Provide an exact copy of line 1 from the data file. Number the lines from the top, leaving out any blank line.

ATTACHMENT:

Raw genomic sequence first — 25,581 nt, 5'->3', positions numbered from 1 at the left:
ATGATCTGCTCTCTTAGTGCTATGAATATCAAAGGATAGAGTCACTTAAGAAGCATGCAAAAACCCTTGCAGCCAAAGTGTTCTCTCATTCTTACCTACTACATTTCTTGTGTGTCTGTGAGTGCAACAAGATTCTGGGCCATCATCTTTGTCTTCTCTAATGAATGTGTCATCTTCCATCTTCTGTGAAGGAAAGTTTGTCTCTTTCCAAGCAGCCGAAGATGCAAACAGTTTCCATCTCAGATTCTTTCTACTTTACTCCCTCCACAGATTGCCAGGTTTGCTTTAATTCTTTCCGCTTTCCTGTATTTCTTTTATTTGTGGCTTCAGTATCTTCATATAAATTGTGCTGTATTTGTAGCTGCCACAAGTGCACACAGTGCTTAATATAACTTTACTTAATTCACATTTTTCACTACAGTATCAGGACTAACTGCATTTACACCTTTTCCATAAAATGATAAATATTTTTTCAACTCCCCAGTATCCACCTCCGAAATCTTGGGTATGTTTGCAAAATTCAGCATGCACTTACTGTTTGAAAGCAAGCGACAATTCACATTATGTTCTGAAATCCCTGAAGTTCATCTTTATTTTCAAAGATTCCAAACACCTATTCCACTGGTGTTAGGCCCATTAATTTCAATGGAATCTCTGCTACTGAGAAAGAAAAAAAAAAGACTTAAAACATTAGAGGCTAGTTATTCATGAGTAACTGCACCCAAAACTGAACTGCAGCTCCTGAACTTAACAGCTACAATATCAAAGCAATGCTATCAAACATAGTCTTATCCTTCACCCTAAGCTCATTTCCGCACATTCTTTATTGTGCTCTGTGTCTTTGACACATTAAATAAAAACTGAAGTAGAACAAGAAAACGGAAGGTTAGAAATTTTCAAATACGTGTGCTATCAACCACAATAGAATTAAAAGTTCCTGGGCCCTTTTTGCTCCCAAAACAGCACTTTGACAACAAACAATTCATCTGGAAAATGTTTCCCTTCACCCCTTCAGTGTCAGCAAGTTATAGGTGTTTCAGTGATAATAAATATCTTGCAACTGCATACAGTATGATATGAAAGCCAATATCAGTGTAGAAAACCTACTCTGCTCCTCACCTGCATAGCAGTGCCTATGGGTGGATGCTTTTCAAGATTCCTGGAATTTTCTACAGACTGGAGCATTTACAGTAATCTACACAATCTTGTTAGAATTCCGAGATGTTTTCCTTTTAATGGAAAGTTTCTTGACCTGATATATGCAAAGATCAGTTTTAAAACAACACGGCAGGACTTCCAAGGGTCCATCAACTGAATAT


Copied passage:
Raw genomic sequence first — 25,581 nt, 5'->3', positions numbered from 1 at the left: